Standing at 15,777 feet (or 4,810 meters) Mont Blanc is the tallest mountain peak in Western Europe. Despite its prominence and fame, I only recently found out about it so it hasn’t actually been on my bucket list for a while.
There is a famous resort at the base of Mont Blanc called Chamonix. I did hear of this town but never associated it with the mountain. I knew about it as a ski town – one of the more popular and touristy ones in France. What inspired me to climb Mont Blanc was the fact that it’s the tallest peak in Western Europe. It’s the tallest mountain I have climbed to date!
My friend Simon, who I met on Mount Whitney in December 2021, joined me on this climb. Simon is a German alpinist who has climbed Blanc before so I knew I could use his expertise on the mountain to help guide the trek. I flew into Switzerland and Simon drove from Germany to pick me up.
We drove to Aosta, Italy to do a warm up hike, followed by Mont Blanc in France a few days later. In total the trip was one and a half weeks long. We stayed in Italy for three days to climb Monte Emilius leading up to Blanc. Afterwards, we drove to France and stayed in Chamonix for four days.
The Mont Blanc massif straddles the border of France and Italy, so the distance we spent driving between the two countries wasn’t too much and the summit is shared between both countries. After climbing Blanc, I took a bus to Paris where I spent my last three days before flying back home.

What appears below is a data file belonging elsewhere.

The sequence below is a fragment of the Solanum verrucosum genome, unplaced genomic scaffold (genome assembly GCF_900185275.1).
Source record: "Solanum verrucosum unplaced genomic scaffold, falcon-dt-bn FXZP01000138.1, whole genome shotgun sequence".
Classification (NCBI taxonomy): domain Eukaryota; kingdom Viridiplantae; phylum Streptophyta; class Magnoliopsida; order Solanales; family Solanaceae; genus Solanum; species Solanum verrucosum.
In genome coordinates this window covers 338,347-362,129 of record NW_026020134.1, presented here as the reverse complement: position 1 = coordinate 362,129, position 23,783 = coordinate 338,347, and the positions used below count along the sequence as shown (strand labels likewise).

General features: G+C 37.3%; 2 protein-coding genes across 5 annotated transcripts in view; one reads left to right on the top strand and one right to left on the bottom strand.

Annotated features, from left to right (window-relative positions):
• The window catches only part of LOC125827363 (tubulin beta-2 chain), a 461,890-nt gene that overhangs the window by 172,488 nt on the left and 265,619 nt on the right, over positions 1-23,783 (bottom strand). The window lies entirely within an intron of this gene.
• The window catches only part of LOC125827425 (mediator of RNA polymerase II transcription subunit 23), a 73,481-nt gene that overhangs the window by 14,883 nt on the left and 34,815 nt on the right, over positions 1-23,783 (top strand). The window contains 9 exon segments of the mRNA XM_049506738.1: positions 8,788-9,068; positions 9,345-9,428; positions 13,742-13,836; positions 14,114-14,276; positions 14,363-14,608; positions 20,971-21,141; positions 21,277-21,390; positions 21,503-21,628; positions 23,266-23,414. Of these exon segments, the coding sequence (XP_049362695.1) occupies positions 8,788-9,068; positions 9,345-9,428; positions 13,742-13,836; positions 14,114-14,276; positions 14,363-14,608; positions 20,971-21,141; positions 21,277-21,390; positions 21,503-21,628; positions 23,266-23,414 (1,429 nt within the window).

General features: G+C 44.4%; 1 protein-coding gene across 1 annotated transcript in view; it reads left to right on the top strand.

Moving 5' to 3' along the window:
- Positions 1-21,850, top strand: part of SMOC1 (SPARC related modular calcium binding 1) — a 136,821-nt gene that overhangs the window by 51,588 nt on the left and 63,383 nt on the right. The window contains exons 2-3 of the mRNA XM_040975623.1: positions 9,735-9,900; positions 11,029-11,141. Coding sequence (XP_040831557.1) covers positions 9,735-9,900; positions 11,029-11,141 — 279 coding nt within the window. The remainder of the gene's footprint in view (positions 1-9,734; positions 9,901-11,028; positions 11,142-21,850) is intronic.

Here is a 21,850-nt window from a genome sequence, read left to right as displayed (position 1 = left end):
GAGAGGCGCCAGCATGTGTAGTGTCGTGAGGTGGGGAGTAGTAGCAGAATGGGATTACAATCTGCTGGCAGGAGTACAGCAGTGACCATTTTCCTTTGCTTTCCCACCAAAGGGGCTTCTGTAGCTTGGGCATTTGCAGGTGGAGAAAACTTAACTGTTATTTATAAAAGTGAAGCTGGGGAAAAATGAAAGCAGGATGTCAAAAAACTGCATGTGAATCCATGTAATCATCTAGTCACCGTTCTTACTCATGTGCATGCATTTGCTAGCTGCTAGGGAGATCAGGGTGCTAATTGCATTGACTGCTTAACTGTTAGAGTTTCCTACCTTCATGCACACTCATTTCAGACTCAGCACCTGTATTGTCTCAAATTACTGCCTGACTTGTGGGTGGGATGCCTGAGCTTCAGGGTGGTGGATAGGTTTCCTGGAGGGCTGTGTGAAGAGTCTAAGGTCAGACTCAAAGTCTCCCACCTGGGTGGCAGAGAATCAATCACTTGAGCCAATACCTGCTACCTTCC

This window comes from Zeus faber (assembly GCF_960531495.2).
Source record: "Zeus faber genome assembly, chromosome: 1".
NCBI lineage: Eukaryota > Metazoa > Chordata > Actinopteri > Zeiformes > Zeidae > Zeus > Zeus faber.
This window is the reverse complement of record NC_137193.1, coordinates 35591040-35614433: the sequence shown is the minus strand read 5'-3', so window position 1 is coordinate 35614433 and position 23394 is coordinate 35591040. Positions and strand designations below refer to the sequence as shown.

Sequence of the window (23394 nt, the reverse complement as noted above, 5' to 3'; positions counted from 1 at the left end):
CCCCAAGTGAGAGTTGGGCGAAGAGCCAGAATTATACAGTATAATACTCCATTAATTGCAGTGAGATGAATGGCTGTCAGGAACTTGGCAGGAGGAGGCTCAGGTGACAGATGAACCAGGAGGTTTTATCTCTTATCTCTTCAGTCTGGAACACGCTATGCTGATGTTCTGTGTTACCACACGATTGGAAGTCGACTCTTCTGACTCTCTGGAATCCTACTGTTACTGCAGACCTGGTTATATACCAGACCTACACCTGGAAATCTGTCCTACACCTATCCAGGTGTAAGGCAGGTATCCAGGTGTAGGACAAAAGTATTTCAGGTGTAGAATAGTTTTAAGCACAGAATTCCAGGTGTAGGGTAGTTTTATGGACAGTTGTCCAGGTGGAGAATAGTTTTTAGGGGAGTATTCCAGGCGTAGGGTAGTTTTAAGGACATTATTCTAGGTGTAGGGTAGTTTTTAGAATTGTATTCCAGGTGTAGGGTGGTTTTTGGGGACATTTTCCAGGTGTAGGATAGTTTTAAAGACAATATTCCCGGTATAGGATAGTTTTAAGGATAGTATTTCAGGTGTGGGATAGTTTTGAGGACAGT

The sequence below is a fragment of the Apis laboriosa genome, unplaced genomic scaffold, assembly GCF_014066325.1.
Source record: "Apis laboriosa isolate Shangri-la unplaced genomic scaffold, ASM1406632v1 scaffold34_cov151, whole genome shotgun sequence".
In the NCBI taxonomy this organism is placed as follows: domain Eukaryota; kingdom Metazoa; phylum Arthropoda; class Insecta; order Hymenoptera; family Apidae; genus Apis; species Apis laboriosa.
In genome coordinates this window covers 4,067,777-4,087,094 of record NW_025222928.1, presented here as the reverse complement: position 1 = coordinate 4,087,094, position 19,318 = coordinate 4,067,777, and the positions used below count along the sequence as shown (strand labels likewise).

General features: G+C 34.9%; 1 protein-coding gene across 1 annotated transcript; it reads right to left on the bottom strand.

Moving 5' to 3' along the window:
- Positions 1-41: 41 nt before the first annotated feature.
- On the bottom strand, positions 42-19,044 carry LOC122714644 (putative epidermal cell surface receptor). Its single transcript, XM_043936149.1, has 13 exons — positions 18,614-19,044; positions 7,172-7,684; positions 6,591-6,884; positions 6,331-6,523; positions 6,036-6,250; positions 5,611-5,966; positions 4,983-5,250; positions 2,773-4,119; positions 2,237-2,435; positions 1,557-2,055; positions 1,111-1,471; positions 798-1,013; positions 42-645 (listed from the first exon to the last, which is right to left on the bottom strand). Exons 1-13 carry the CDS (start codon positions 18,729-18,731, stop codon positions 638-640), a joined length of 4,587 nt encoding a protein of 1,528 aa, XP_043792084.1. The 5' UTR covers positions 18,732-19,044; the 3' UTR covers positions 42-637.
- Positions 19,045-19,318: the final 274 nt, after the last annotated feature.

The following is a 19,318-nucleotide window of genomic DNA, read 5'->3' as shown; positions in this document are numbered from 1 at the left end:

Preparing for the Climb of a Lifetime
I had spent most of my summer doing strenuous hikes. Recently in the United Stated I had climbed Mount Shasta two weeks earlier leading up to Mont Blanc, which is a 14er in the State of California. It was a difficult climb but not quite as difficult as Mont Blanc. It was good training leading up to Mount Blanc because the altitude of Mount Shasta at 14,179 feet was comparable to that of Mont Blanc (only 1,600 feet shorter than Blanc).
Blanc is similar to Rainier in terms of glacier travel so mountaineering experience and crevasse rescue skills are required. The most dangerous section is the Grand Couloir at 11,000 feet due to the dangers of rockfalls caused by warm weather. We crossed this section at night (2am) when things were frozen to minimize the chances of encountering rock falls.
Two Days Trekking up Mount Blanc